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Editorial Information

Editor-in-Chief

Kenneth Maiese

Article Type

Research Article

Publication history

Received date: April 12, 2016
Accepted date: April 26, 2016
Published date: April 30, 2016

Copyright

©2016 Mikirova N. This is an open-access article distributed under the terms of the Creative Commons Attribution License, which permits unrestricted use, distribution, and reproduction in any medium, provided the original author and source are credited.

Citation

Mikirova N, Scimeca RC (2016) Intravenous high-dose ascorbic acid reduces the expression of inflammatory markers in peripheral mononuclear cells of subjects with metabolic syndrome. J Transl Sci 2: doi: 10.15761/JTS.1000140

Corresponding author

Nina Mikirova

Riordan Clinic, 3100 North Hillside, Wichita, KS, USA

E-mail : nmikirova@riordanclinic.org

Table 1:   Oligonucleotide primers and PCR conditions for inflammatory response genes

Genbank Access. #

Symbol and Description

Primers

qPCR*

NM_000576.2

IL1β

Interleukin 1 beta

HsIL1BF: ggagaatgacctgagcacct

HsIL1BR: ggaggtggagagctttcagt

56°C

NM_000586.3

IL2

Interleukin 2

HsIL2F: ggatgcaactcctgtcttgc

HsIL2R: tgtgagcatcctggtgagtt

57°C

NM_172348.2

IL4

Interleukin 4

HsIL4F: gcagttctacagccaccatg

HsIL4R: actctggttggcttccttca

58°C

NM_000600.3

IL6

Interlukin 6

HsIL6F: agtcctgatccagttcctgc

HsIL6R: aagctgcgcagaatgagatg

56°C

NM_000584.3

CXCL8

Interleukin 8

HsIL8F: cagttttgccaaggagtgct

HsIL8R: acttctccacaaccctctgc

58°C

NM_000572.2

IL10

Interleukin 10

HsIL10F: gccaagccttgtctgagatg

HsIL10R: aagaaatcgatgacagcgcc

58°C

NM_000594.3

TNF

Tumor Necrosis Factor

HsTNFF: gtcaacctcctctctgccat

HsTNFR: ccaaagtagacctgcccaga

57°C

NM_000619.2

IFNG

Interferon gamma

HsIFNGF: gcagagccaaattgtctcc

HsIFNGR: tgctttgcgttggacattca

57°C

NM_001165412

NFκB

Nuclear factor kappa B

NFkBF: gcacgacaacatctcattgg

NFkBR: tcccaagagtcatccaggtc

58°C

NM_001313904.1

NRf2

Nuclear factor erythroid 2

NRf2F gcgacggaaagagtatgagc

NRf2R gttggcagatccactggttt

57°C

NM_001017.2

RSP13

Ribosomal protein 13

RPS13F: cgaaagcatcttgagaggaaca

RPS13R: tcgagccaaacggtgaatc

57°C

*Initial denaturation at 98°C for 30 seconds, followed by forty cycles of denaturation at 95°C for 10 seconds, annealing for 15 seconds (at temperature given) and extension at 60 °C for 15 seconds.

Table 2:  Initial parameter values for study subjects

Parameter

Mean ± SD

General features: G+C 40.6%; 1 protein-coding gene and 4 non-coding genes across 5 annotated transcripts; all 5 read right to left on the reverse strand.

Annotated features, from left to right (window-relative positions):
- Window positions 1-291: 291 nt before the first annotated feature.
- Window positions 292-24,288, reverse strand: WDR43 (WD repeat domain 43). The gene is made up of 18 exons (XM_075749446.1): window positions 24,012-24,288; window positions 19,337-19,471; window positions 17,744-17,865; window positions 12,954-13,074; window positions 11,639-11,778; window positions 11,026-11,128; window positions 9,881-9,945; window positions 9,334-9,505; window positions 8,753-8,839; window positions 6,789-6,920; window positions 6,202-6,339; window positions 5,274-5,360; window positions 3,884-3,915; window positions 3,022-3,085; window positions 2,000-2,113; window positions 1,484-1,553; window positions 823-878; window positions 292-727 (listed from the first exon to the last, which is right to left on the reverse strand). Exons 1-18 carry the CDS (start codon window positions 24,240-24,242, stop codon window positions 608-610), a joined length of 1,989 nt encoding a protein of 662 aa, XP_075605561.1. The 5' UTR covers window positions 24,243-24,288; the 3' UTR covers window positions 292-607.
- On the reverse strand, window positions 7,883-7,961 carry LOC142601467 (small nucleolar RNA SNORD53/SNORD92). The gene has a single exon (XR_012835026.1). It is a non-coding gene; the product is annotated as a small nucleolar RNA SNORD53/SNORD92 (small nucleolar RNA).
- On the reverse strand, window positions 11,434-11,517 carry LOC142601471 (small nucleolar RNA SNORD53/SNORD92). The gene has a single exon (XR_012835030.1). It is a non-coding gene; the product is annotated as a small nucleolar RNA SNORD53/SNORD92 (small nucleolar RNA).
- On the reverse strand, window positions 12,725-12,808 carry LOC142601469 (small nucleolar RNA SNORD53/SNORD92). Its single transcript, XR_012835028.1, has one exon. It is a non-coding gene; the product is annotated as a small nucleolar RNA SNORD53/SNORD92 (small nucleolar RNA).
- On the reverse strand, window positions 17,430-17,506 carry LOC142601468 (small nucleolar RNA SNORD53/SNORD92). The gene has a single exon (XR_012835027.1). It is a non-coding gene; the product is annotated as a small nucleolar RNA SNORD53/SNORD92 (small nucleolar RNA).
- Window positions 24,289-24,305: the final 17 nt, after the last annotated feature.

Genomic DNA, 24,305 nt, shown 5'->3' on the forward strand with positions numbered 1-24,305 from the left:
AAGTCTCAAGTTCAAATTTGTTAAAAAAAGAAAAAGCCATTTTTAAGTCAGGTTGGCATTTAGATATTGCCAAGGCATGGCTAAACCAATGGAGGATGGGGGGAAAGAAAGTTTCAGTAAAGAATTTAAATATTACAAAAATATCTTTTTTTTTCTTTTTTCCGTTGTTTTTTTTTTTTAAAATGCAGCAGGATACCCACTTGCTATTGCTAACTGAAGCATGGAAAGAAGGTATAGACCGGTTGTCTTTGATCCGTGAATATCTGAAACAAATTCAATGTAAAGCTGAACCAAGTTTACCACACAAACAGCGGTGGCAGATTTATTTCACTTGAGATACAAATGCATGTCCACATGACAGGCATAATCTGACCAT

Normal Range

Abnormal Cases

Age (yrs.)

45 ± 14

Systolic BP (mm Hg)

124 ± 15

Diastolic BP (mm Hg)

77 ± 11

Body Mass (kg)

96 ± 26

BMI

34.2 ± 9.4

18.5 to 25.0

74% Obese (26% Overweight)

Cholesterol (mg/dL)

200 ± 44

100 to 200 mg/dL

47% Above Normal Range

Triglycerides (mg/dL)

144 ± 70

35 to 150 mg/dL

33% Above Normal Range

VLDL (mg/dL)

28.7 ± 14.0

5 to 30 mg/dL

33% Above Normal Range

HDL (mg/dL)

50.7 ± 16.5

29 to 80 mg/dL

7% Below Normal Range

LDL (mg/dL)

121 ± 42

50 to 100 mg/dL

80% Above Normal Range

Cholesterol/HDL Ratio

4.2 ± 1.2

0 to 4.4

47% Above Normal Range

LDL/HDL Ratio

2.6 ± 1.0

0 to 3.2

40% Above Normal Range

Glucose (mg/dL)

101 ± 25

65 to 99 mg/dL

33% Above Normal Range

Plasma Ascorbate (µM)

50 ± 37

34 to 114 µM

15% Below Normal Range

C-Reactive Protein (mg/L)

6.0 ± 5.2

0 to 1.9 mg/L

71% Above Normal Range

Table 3:  Average normalized gene expression levels for each of the four time points (pre- and post- IVC infusion 1 and pre-and post- IVC infusion 2) along with p-values are given obtained from paired t-tests.

I Pre

I Post

II Pre

II Post

p-value (pre1/post1)

p-value (pre2/post2)

p-value (pre1/post2)

Effect of IVC

IL-1

Mean

0.0078

0.0080

0.0151

0.0085

0.36

0.08

0.14

No Effect

SD

0.0076

0.0071

0.0157

0.0064

IL-2

Mean

0.0011

0.0017

0.0008

0.0011

0.12

0.22

0.47

No Effect

SD

0.0013

0.0018

0.0006

0.0017

IL-4

Mean

0.0016

0.0014

0.0016

0.0019

0.13

0.04

0.08

Increase at final IVC

SD

0.0006

0.0009

0.0008

0.0010

IL-6

Mean

0.0002

0.0002

0.0002

0.0002

0.44

0.06

0.16

No Effect

SD

0.0001

0.0001

0.0001

0.0001

IL-8

Mean

0.0660

0.0318

0.0410

0.0236

0.001

0.05

0.002

Decrease

SD

0.0468

0.0297

0.0370

0.0183

     

IL-10

Mean

0.0002

0.0002

0.0004

0.0003

0.058

0.03

0.03

Increase

SD

0.0002

0.0001

0.0006

0.0003

IFN-γ

Mean

0.0010

0.0014

0.0012

0.0024

0.004

0.001

0.002

Increase

SD

0.0007

0.0012

0.0012

0.0023

TNF-α

Mean

0.0018

0.0021

0.0015

0.0040

0.30

0.02

0.03

Increase

SD

0.0018

0.0017

0.0018

0.0044

NF-κB

Mean

0.0022

0.0028

0.0024

0.0022

0.08

0.48

0.43

No Effect

SD

0.0019

0.0026

0.0032

0.0028

NRf2

Mean

0.0094

0.0106

0.0045

0.0097

0.22

0.003

0.42

Increase at final IVC

SD

0.0074

0.0094

0.0032

0.0065

Figure 1. a)  AA  and DHA concentrations prior to IVC; b) AA and DHA concentrations after 15 grams IVC infusions; c) Distributions of the ratio AA to DHA concentrations before and after 15 grams IVC infusions.

Figure 2. Ratio of AA to DHA in plasma of overweight subjects after IVC. Data fit:     (r=0.77)

Figure 3. Correlation between CRP concentrations and mRNA IL-4 gene expression levels before IVC treatments (r=0.52).

Figure 4. Ratio of mRNA expression for heaviest quartile to that for the lightest quartile, minus one (negative values show downregulation in Q4 subjects relative to Q1). 

Figure 5. Correlation between body mass index (BMI) and IL-6 mRNA levels in PBMCs (r=0.78).

Figure 6. a) Gene expression levels of IL-8 in PBMCs before (pre) and after (post) two injections; b) Gene expressions of IL-10, TNF-α, IFN-γ pre and post IVCs and NRf2 –after second IVC.